Claude Thornhill Day

August 10, 1909 – July 2, 1965

There’s a Small Hotel

Click here to Support Jazz on the Tube

Pianist, arranger, composer and bandleader Claude Thornhill was born on August 10, 1909 in Terre Haute, Indiana.

Thornhill studied piano extensively starting at the age of ten, attending the Cincinnati Conservatory and the Curtis Institute.

He had many short-term jobs as a sideman including with Austin Wylie, Hal Kemp, Don Voorhees, Freddy Martin, Paul Whiteman, Benny Goodman (in 1934), Leo Reisman and Ray Noble.

Thornhill was singer Maxine Sullivan’s musical director when she had a hit with “Loch Lomond” and he gained experience playing and arranging in the Hollywood studios.

In 1940 he formed the Claude Thornhill Orchestra, an unusual band that fell between swing and sweet, emphasized ballads, unique tone colors and long notes, and had horns that played with very little vibrato.

Thornhill sometimes had his five reeds playing clarinets in unison to create an eerie sound, his ensemble included a French horn or two (and after 1946 a tuba), the band often turned classical themes into jazz, and his theme “Snowfall” became a hit.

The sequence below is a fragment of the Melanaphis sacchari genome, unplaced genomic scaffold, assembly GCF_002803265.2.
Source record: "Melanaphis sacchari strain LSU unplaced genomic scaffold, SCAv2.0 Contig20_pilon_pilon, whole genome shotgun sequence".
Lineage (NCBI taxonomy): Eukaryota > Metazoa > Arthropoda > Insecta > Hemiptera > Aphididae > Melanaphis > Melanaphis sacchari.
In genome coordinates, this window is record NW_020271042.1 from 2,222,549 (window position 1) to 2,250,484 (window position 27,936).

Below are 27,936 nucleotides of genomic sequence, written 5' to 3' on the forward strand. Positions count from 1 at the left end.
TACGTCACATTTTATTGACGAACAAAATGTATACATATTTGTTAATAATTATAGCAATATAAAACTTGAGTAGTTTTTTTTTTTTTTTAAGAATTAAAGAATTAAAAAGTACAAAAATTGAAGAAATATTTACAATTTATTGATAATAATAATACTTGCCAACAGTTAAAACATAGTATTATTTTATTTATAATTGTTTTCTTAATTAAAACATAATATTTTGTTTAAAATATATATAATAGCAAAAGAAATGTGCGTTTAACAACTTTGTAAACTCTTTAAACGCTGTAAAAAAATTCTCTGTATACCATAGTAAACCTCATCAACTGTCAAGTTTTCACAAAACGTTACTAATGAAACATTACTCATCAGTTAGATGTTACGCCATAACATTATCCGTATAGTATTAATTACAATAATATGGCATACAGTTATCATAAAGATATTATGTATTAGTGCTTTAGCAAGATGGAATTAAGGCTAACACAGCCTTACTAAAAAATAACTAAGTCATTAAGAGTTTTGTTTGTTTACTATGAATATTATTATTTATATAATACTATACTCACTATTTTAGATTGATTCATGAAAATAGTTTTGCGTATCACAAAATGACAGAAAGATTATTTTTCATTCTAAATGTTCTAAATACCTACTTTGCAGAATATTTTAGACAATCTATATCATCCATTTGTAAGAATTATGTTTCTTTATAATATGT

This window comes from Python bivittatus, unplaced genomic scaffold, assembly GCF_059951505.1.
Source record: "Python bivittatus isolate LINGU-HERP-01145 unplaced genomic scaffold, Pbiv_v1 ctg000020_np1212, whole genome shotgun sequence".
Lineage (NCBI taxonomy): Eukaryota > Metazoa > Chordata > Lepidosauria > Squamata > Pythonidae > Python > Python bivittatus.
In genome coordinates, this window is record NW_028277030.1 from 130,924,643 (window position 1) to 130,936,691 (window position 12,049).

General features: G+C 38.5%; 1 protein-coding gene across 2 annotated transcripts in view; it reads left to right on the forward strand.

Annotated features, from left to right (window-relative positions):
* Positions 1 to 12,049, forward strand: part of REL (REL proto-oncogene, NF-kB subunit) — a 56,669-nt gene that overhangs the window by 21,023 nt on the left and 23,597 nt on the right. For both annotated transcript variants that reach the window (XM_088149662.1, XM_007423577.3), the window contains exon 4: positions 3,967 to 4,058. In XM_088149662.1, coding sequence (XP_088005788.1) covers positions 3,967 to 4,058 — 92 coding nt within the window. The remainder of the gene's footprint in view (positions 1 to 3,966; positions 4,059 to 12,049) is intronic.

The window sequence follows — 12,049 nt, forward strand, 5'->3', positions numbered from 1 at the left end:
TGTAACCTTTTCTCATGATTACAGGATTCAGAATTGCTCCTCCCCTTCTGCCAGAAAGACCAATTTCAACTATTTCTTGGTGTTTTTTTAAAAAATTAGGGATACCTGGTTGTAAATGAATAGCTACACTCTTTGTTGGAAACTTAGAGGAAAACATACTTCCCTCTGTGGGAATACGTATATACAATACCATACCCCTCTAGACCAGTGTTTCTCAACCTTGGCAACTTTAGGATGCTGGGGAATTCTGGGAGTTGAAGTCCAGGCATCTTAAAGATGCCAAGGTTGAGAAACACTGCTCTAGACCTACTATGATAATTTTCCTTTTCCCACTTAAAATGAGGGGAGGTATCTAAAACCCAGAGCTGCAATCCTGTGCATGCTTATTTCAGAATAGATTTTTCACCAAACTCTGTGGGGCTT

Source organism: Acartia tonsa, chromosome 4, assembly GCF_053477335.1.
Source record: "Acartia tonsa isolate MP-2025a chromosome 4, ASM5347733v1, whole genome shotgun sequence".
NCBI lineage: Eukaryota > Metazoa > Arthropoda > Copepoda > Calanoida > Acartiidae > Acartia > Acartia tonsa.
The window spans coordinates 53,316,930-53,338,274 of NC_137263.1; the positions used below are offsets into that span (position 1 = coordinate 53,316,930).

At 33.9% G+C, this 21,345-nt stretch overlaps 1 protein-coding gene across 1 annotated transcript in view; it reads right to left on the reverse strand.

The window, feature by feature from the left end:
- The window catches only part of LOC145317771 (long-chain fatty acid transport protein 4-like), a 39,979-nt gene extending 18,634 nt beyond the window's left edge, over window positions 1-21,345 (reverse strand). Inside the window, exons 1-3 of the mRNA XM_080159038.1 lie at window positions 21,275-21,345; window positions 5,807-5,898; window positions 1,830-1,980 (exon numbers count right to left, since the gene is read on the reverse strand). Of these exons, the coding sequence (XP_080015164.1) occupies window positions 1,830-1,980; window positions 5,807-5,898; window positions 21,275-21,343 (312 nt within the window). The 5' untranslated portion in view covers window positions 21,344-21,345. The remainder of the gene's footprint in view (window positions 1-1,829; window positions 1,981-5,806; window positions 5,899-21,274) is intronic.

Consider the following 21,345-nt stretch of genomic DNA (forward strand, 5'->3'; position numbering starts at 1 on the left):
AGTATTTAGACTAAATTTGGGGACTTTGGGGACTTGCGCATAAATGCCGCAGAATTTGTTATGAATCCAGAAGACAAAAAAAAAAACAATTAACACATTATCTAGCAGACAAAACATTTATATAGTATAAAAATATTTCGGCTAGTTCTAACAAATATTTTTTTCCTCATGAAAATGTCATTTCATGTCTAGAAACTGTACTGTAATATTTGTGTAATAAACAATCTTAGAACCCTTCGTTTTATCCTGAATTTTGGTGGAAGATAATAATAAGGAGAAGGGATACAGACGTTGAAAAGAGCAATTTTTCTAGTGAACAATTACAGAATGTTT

The Thornhill Orchestra broke up later in 1942 when its leader joined the military but he brought it back together in 1946 with Gil Evans (who had been in the earlier version) becoming the chief arranger.

Very open to bebop, Evans’ arrangements for the band (which included trumpeter Red Rodney and altoist Lee Konitz among its key soloists) were often classic and helped lead the way towards the Cool Jazz movement.

“A Sunday Kind Of Love” (featuring singer Fran Warren) was a hit for the band.

In 1950 Thornhill reluctantly broke up his orchestra but he led occasional big band dates (including an album of Gerry Mulligan arrangements) throughout the decade, remaining occasionally active until his death in 1965 from a heart attack.

Here is Claude Thornhill in the early 1960s playing one of his more popular arrangements, “There’s A Small Hotel.”

-Scott Yanow

Click here to Support Jazz on the Tube